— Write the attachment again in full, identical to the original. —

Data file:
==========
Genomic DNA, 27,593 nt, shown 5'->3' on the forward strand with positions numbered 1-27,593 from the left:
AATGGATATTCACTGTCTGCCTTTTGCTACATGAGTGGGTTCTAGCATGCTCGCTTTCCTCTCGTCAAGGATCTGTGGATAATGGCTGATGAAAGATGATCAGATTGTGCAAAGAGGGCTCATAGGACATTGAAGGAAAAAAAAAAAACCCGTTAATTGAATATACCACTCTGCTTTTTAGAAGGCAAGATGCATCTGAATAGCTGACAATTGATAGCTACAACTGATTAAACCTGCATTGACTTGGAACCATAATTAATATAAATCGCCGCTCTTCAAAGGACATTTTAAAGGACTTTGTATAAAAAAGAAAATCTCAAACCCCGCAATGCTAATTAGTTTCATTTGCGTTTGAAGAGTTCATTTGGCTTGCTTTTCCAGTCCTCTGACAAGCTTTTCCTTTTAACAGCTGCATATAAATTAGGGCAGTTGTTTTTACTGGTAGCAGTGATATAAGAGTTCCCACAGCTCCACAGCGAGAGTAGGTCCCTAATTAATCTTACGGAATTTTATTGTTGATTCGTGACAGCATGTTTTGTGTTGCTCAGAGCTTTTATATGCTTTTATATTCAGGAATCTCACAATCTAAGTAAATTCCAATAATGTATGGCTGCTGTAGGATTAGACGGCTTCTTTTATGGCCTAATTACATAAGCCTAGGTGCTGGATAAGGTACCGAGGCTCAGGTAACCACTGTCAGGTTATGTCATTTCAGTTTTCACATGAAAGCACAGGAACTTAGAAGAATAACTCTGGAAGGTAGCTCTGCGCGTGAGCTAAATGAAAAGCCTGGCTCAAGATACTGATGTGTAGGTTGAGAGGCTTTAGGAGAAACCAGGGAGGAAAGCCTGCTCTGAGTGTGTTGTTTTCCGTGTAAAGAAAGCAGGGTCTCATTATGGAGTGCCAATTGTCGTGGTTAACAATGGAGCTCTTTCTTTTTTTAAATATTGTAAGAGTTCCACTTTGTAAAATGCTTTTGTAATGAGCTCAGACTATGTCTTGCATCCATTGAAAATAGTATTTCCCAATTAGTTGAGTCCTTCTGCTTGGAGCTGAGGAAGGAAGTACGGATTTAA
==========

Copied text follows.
Genomic DNA, 27,593 nt, shown 5'->3' on the forward strand with positions numbered 1-27,593 from the left:
AATGGATATTCACTGTCTGCCTTTTGCTACATGAGTGGGTTCTAGCATGCTCGCTTTCCTCTCGTCAAGGATCTGTGGATAATGGCTGATGAAAGATGATCAGATTGTGCAAAGAGGGCTCATAGGACATTGAAGGAAAAAAAAAAAACCCGTTAATTGAATATACCACTCTGCTTTTTAGAAGGCAAGATGCATCTGAATAGCTGACAATTGATAGCTACAACTGATTAAACCTGCATTGACTTGGAACCATAATTAATATAAATCGCCGCTCTTCAAAGGACATTTTAAAGGACTTTGTATAAAAAAGAAAATCTCAAACCCCGCAATGCTAATTAGTTTCATTTGCGTTTGAAGAGTTCATTTGGCTTGCTTTTCCAGTCCTCTGACAAGCTTTTCCTTTTAACAGCTGCATATAAATTAGGGCAGTTGTTTTTACTGGTAGCAGTGATATAAGAGTTCCCACAGCTCCACAGCGAGAGTAGGTCCCTAATTAATCTTACGGAATTTTATTGTTGATTCGTGACAGCATGTTTTGTGTTGCTCAGAGCTTTTATATGCTTTTATATTCAGGAATCTCACAATCTAAGTAAATTCCAATAATGTATGGCTGCTGTAGGATTAGACGGCTTCTTTTATGGCCTAATTACATAAGCCTAGGTGCTGGATAAGGTACCGAGGCTCAGGTAACCACTGTCAGGTTATGTCATTTCAGTTTTCACATGAAAGCACAGGAACTTAGAAGAATAACTCTGGAAGGTAGCTCTGCGCGTGAGCTAAATGAAAAGCCTGGCTCAAGATACTGATGTGTAGGTTGAGAGGCTTTAGGAGAAACCAGGGAGGAAAGCCTGCTCTGAGTGTGTTGTTTTCCGTGTAAAGAAAGCAGGGTCTCATTATGGAGTGCCAATTGTCGTGGTTAACAATGGAGCTCTTTCTTTTTTTAAATATTGTAAGAGTTCCACTTTGTAAAATGCTTTTGTAATGAGCTCAGACTATGTCTTGCATCCATTGAAAATAGTATTTCCCAATTAGTTGAGTCCTTCTGCTTGGAGCTGAGGAAGGAAGTACGGATTTAA